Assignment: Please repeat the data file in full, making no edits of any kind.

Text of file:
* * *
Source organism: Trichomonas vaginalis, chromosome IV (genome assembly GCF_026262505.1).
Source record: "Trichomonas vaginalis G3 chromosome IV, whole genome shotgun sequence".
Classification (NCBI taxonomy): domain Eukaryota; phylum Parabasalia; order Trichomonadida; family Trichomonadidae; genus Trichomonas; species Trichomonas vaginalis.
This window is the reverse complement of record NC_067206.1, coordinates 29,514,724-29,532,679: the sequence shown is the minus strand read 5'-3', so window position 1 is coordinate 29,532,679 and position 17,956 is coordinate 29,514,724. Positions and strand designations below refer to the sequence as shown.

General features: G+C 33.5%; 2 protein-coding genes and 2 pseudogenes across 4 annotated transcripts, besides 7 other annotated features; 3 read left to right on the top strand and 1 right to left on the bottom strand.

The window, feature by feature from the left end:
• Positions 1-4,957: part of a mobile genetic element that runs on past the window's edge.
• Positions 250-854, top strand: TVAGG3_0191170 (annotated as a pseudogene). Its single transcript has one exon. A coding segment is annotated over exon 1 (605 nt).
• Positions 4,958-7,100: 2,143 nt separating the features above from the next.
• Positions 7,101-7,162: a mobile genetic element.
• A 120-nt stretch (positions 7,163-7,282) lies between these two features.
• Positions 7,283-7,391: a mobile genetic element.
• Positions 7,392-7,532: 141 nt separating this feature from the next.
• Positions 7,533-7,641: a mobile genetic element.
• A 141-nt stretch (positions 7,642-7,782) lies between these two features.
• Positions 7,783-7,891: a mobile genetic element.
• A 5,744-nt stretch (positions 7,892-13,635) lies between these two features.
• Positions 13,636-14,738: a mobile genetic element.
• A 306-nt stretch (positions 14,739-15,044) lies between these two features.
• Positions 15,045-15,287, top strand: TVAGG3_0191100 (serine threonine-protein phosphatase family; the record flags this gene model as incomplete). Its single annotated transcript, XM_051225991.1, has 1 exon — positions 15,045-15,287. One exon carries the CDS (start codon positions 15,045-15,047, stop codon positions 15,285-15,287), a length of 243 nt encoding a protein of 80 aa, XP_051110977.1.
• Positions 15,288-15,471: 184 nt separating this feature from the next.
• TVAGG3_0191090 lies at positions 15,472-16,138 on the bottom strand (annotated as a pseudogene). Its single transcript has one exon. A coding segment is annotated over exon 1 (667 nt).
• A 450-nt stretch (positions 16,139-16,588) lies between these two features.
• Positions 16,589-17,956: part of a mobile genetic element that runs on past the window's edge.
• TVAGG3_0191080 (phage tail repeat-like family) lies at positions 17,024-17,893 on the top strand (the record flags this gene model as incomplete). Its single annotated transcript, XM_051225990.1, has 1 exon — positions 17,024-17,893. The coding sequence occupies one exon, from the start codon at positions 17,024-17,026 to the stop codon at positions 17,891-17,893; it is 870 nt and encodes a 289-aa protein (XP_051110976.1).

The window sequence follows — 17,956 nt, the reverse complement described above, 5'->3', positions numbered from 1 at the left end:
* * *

Source organism: Trichomonas vaginalis, chromosome IV (genome assembly GCF_026262505.1).
Source record: "Trichomonas vaginalis G3 chromosome IV, whole genome shotgun sequence".
Classification (NCBI taxonomy): domain Eukaryota; phylum Parabasalia; order Trichomonadida; family Trichomonadidae; genus Trichomonas; species Trichomonas vaginalis.
This window is the reverse complement of record NC_067206.1, coordinates 29,514,724-29,532,679: the sequence shown is the minus strand read 5'-3', so window position 1 is coordinate 29,532,679 and position 17,956 is coordinate 29,514,724. Positions and strand designations below refer to the sequence as shown.

General features: G+C 33.5%; 2 protein-coding genes and 2 pseudogenes across 4 annotated transcripts, besides 7 other annotated features; 3 read left to right on the top strand and 1 right to left on the bottom strand.

The window, feature by feature from the left end:
• Positions 1-4,957: part of a mobile genetic element that runs on past the window's edge.
• Positions 250-854, top strand: TVAGG3_0191170 (annotated as a pseudogene). Its single transcript has one exon. A coding segment is annotated over exon 1 (605 nt).
• Positions 4,958-7,100: 2,143 nt separating the features above from the next.
• Positions 7,101-7,162: a mobile genetic element.
• A 120-nt stretch (positions 7,163-7,282) lies between these two features.
• Positions 7,283-7,391: a mobile genetic element.
• Positions 7,392-7,532: 141 nt separating this feature from the next.
• Positions 7,533-7,641: a mobile genetic element.
• A 141-nt stretch (positions 7,642-7,782) lies between these two features.
• Positions 7,783-7,891: a mobile genetic element.
• A 5,744-nt stretch (positions 7,892-13,635) lies between these two features.
• Positions 13,636-14,738: a mobile genetic element.
• A 306-nt stretch (positions 14,739-15,044) lies between these two features.
• Positions 15,045-15,287, top strand: TVAGG3_0191100 (serine threonine-protein phosphatase family; the record flags this gene model as incomplete). Its single annotated transcript, XM_051225991.1, has 1 exon — positions 15,045-15,287. One exon carries the CDS (start codon positions 15,045-15,047, stop codon positions 15,285-15,287), a length of 243 nt encoding a protein of 80 aa, XP_051110977.1.
• Positions 15,288-15,471: 184 nt separating this feature from the next.
• TVAGG3_0191090 lies at positions 15,472-16,138 on the bottom strand (annotated as a pseudogene). Its single transcript has one exon. A coding segment is annotated over exon 1 (667 nt).
• A 450-nt stretch (positions 16,139-16,588) lies between these two features.
• Positions 16,589-17,956: part of a mobile genetic element that runs on past the window's edge.
• TVAGG3_0191080 (phage tail repeat-like family) lies at positions 17,024-17,893 on the top strand (the record flags this gene model as incomplete). Its single annotated transcript, XM_051225990.1, has 1 exon — positions 17,024-17,893. The coding sequence occupies one exon, from the start codon at positions 17,024-17,026 to the stop codon at positions 17,891-17,893; it is 870 nt and encodes a 289-aa protein (XP_051110976.1).

The window sequence follows — 17,956 nt, the reverse complement described above, 5'->3', positions numbered from 1 at the left end: